I was in the check-out line of the supermarket. Just another trip to the store. A couple of people were ahead of me in line. A tall, dark-haired woman was just finishing up her exchange with the cashier.
“Use mine, please.”
It was a pleasant voice. She had strong cheek bones. And her tresses bobbled, a little like Shirley Temple. She was a man, though. I felt this immediately. I corrected myself for a split second. Surely, I was mistaken. She did not look masculine – she was a perfectly female person. Somehow I was sure, though. There was something more than her appearance showed. Obviously, I could not see beyond what my eyes saw. Maybe I was seeing accurately. Maybe not. She was a woman by every marker of her identity. What upset me was this: everything that I could see about her would never be enough by which to see anything more.
She was walking away from the cashier, toward the exit, her shopping concluded. The checkout line moved up. I moved with it, but I was thinking about the woman, about seeing her.
My eye took in the magazines and candies for sale on the racks alongside the checkout line. There were helium balloons bobbing overhead and in the aisles behind me the shelves were full of food and supplies. The people, the paper bags, everything was all strangely empty.
A haze developed between my brain and all these things. Everything was very familiar, of course, but appallingly so. Everything was known to me, known in a routine way, and worse, everything was known to me mainly for the coverings I could see or hear. I already completely knew all these things surrounding me, having seen them my whole life. But I didn’t really see any of it at all. Everything seemed to be an icon of the assumed substance. Gum, the sound of the register closing, even the bottled water, which I often purchase, and the bananas. My brain was registering all that I saw and heard as conceptions, as pre-formed assumptions. I watched my eyes and ears just skimming the surface of everything. I was knowing my world by superficially scanning.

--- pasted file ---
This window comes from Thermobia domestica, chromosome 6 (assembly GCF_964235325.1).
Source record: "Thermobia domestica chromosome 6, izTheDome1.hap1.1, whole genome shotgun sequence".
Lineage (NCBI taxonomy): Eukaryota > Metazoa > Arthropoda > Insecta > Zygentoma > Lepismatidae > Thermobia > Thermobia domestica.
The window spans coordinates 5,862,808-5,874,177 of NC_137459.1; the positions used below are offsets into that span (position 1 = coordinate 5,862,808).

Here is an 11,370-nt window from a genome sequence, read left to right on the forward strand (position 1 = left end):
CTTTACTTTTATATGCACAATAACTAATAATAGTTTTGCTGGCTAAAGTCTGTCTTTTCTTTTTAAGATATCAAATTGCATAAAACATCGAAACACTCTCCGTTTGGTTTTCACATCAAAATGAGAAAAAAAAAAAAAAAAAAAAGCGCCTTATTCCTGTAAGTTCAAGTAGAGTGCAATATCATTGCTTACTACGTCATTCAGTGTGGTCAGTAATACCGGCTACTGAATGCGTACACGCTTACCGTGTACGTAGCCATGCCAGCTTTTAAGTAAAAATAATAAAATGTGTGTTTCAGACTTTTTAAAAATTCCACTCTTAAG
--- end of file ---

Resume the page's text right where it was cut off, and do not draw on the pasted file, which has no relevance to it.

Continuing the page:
I was seeing everything as having a sort of wrapper around its entity. My entire life, perhaps, I’d been seeing only the wrappers, and now, I wanted to see inside, but the wrappers were impregnable.
The carts, the sliding doors at the exit, the aprons worn by the clerks. This haze I was in made all the details of the environment something other than what they looked like. Item by item, sound by sound, my feelings dulled as I became increasingly aware that I could only take in exterior characteristics. This kind of vision made seeing all the normal everyday stuff all around me mortally sad and lonely.
It was like seeing on TV an astronaut walk in space. It’s real, but it’s not, but it is.
The groceries of the customer ahead of me moved forward on the conveyer belt toward the cashier. The clerk chatted with him while he processed the groceries. Then it was my turn. He rang up my groceries and asked, “Need some bags”? “Yes, thank you.” As we finished up, I looked at him squarely. He had dark skin, thick torso, an easy smile. I wondered if he had noticed the woman who was a man. I wondered what, actually, I had noticed? Had I somehow seen something true about the tall woman, or had her wrapping simply confused me. It didn’t really matter as much as the effect I was feeling from noticing her. . . him.
The clerk handed me my receipt and wished me a good day. I took my bags and headed slowly toward the exit. I knew that whatever I was sensing here in the store would leave me as I went into the next moments of my life. I wasn’t ready to move on, though.
Back in my car, I wept silently. Those last minutes in the supermarket had opened up such a mystery, they had exhausted me. My sense of reality had been ripped open for a brief time. I’d seen something worth seeing, but it was not about the deep nature of reality. Just the opposite. I’d seen the surface of reality, how simplistic it is, how deluding. And what had brought me to this temporary lens of perception was that, somehow, I had seen something, maybe, of the inside of the woman. First, I had seen her physical features, her way of moving. And then without warning, I had seen, maybe, through the packaging.
My eye and brain, released for a few moments from its habit of assumption, had taken in a landscape of facades – facades that were not so much crafted by the entities, but rather, manufactured by me, by my brain, by my brain’s need for simplicity. The packaging was actually of my own brain’s making – and my brain always believes itself. That’s my reality.
By myself, in the car, I was taken by a dread that there might be, really, only emptiness inside all the externals. Everything felt terribly empty because I had not been able to see inside, as if I’d found the glass boundary of a mirror but could not grasp the depth within the mirror. In this shocked mental opening, I had become aware of my blindness, aware of my false and superficial vision, aware of only being able to engage the wrappings of my world. The shapes and colors, the garments of the world, I’d been mistaking, forever, as the substance.
That woman, something about her and that moment had cracked me open. Somehow, I had been let in on my own delusion: that the woman might not be merely what I assumed. Nor, perhaps, might anything else be merely what my eyes and my brain had decided it was.